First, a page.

Turnovers per 100 Offensive Opportunities 39.66 10
    Denver gets whatever it wants on offense and they don't aim a nuclear weapon at their foot and pull the trigger. It's that simple. This is an almost unbelievably dominate offense that has put double-digits on the scoreboard in all but two games this season -- against Ohio State and Villanova -- despite playing at the eighth slowest pace in the nation. There is inherent beauty in Denver's ability to create destruction, and much of it is driven through the Pioneers' diversity: Denver features five players -- Jack Bobzien, Wes Berg, Erik Adamson, Zach Miller, and Jeremy Noble -- with at least 38 points this season. Let's be clear about that: Denver's top five point-generators have created more points than 35 -- !!!!! -- teams this season. And the Pios play slow.
  • Dan Willis was named second team All-Big East, but I'm not sold that the Wildcats' goalkeeping situation is a rock-solid tent pole anchored 50-feet into the ground. In fact, Villanova’s goaltending profile looks like a bleeding artery that demands attention:
    VILLANOVA'S GOALKEEPING PROFILE (AS OF APRIL 28, 2014)
    METRIC VALUE NATIONAL RANK
    Saves per 100 Defensive Opportunities 27.29 62
    Team Save Percentage 49.30% 49
    Raw Defensive Shooting Rate 29.51% 46
    Ratio of Shots on Goal to Total Shots per Defensive Opportunity 58.20% 31
    Shots per Defensive Opportunity 0.95 61
    Defensive Assist Rate 15.40 15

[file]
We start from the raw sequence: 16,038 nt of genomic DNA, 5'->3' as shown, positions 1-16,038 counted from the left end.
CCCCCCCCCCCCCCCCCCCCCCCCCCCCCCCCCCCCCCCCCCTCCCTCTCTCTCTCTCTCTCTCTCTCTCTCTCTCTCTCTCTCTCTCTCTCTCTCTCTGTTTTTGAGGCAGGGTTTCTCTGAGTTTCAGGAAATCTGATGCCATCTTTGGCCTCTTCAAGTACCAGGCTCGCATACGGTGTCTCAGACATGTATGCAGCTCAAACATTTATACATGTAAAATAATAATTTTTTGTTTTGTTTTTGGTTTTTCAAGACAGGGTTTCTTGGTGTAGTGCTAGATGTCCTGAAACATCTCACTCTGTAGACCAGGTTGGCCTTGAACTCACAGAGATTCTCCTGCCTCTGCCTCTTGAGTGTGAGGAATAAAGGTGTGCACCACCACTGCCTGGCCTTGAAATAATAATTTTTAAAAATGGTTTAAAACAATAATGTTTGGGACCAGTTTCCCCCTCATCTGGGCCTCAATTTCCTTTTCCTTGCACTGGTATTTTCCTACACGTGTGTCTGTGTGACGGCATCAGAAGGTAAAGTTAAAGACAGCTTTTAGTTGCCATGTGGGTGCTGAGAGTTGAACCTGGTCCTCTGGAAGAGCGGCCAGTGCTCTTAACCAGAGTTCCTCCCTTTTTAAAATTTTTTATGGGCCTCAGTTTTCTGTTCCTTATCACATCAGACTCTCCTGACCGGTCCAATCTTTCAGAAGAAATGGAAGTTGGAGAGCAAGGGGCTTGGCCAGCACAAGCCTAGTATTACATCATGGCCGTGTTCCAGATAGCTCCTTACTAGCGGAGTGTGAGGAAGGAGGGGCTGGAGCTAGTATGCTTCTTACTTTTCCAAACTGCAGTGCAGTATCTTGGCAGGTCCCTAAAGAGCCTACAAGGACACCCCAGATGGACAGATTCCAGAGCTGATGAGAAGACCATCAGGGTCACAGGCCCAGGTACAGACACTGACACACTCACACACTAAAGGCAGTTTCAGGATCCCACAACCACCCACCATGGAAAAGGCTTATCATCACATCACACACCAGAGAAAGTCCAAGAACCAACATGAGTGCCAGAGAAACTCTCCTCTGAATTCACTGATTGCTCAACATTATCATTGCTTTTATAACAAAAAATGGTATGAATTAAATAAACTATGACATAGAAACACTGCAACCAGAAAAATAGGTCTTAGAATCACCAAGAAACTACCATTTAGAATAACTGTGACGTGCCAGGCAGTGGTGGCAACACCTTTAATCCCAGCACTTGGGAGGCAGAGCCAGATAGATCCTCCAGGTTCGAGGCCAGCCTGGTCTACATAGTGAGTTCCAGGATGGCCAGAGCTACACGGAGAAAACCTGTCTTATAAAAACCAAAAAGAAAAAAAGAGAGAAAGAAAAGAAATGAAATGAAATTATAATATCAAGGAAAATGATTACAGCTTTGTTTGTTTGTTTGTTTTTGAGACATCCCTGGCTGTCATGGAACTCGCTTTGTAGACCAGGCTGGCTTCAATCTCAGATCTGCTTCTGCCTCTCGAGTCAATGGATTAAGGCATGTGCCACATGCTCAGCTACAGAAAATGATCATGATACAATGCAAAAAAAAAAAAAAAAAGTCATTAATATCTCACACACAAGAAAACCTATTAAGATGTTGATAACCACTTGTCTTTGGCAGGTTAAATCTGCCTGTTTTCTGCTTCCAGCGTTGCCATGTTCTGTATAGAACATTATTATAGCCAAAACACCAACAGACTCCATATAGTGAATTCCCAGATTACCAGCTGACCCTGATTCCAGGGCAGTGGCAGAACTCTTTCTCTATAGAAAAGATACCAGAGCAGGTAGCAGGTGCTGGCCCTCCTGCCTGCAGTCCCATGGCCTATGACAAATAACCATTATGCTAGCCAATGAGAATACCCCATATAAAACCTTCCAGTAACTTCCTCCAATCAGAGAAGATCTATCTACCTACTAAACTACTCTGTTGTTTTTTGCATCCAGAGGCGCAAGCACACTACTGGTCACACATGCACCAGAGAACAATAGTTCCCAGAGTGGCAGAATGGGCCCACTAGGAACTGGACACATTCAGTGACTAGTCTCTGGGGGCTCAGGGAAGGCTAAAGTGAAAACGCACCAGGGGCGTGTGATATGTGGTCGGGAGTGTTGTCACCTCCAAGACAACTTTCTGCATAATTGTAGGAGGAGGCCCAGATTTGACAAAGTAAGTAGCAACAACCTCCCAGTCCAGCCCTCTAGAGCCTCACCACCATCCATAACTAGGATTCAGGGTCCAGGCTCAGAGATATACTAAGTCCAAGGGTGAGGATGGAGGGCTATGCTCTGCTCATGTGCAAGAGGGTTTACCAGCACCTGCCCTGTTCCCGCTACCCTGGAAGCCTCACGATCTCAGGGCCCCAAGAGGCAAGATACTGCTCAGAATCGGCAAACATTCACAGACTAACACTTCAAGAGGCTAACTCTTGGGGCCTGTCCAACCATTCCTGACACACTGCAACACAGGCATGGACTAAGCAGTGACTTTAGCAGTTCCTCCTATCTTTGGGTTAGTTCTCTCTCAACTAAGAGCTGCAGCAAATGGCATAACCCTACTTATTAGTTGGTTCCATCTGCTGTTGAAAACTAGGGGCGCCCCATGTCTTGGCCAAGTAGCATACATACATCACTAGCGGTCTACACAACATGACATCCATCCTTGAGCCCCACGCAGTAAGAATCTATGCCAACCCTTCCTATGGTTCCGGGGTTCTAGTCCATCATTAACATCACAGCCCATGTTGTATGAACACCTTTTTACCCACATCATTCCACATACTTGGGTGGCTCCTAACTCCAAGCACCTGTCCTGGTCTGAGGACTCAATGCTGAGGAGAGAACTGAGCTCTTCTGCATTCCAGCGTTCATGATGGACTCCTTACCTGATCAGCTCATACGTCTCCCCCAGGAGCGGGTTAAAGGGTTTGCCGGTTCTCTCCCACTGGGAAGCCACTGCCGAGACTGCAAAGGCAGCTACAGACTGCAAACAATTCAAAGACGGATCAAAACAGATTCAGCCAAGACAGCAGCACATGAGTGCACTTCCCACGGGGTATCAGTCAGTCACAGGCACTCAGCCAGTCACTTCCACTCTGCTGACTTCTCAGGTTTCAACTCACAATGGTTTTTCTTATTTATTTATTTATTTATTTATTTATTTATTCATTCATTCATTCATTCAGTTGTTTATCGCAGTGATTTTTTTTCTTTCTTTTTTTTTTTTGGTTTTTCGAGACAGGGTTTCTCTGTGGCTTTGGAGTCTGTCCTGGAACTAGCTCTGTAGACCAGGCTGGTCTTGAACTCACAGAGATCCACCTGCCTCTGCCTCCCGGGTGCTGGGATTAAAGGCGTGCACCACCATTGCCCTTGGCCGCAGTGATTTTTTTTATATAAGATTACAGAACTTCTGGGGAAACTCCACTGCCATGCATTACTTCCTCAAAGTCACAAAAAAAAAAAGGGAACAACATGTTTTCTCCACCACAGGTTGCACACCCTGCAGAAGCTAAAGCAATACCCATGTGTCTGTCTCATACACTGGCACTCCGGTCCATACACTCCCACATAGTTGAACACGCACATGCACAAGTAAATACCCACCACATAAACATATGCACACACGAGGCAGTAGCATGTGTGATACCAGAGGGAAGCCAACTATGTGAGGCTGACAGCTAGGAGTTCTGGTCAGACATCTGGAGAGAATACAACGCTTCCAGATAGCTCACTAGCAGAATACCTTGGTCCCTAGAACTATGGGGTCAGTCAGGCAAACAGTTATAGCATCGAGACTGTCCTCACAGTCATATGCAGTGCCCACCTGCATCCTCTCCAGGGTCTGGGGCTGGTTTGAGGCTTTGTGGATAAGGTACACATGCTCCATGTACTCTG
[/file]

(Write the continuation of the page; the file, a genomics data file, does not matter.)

That's not a great look: Teams don't need many attempts to find twine (and they're not putting an irrational amount of shots on cage) and the netminding in Villanova's crease has not turned away all that many shots. Part of this is attributable to the Wildcats' aggressive defensive style -- only five teams cause more turnovers per defensive opportunity than Villanova -- but the Wildcats haven't been exquisite between the pipes. (It is important to note, though, that Villanova has played a schedule ranked 16th in opposing offenses faced.) Willis is a freshman and is growing into his role, but the Wildcats' defensive strength arguably lies with its field defense -- featuring John LoCascio, Chris Conroy, and Chris Piccirilli -- rather than its netminding.
  • Joseph Nardella -- Rutgers' horse of a faceoff specialist -- had a great season in 2014, but it wasn't quite as strong as that of Georgetown's Tyler Knarr, the selection for first team All-Big East:
    NARDELLA AND KNARR (AS OF APRIL 28, 2014)
    METRIC NARDELLA KNARR
    Individual Faceoff Percentage 65.03% 65.81%
    Team Faceoff Percentage 59.20% (11) 65.19% (2)
    Percentage of Offensive Opportunities from Faceoff Wins 43.99% (4) 40.71% (17)
    Percentage of Defensive Opportunities from Faceoff Losses 34.17% (46) 25.23% (65)
    Estimated Percentage of Faceoff Wins Won to Self 66.33% 73.79%
    Average of Opponents' Faceoff Win Percentage 46.43% 49.17%
    That detail, however, doesn't mitigate what Nardella means to Rutgers' overall efforts. In fact, a solid argument can be made that Nardella's performance at the dot means more to the Scarlet Knights than what Knarr contributes to the Hoyas. A significant volume of Rutgers' offensive opportunities are derived from Nardella faceoff wins; this volume is important to Rutgers in two ways: (1) It provides an opportunity for the Scarlet Knights' offense -- the strength of the team -- to generate tallies and potentially create runs; and (2) It mitigates exposure to Rutgers' suspect defense. In other words, if Nardella wasn't winning draws at the rate to which he is, Rutgers would struggle to create offensive opportunities as the team is only average on the ride and doesn't get a notable volume of defensive stops that creates offensive opportunities. Nardella is an offensive weapon in that the Scarlet Knights lean on him to create offensive chances, those chances keeping Rutgers in games as its defense is leaky.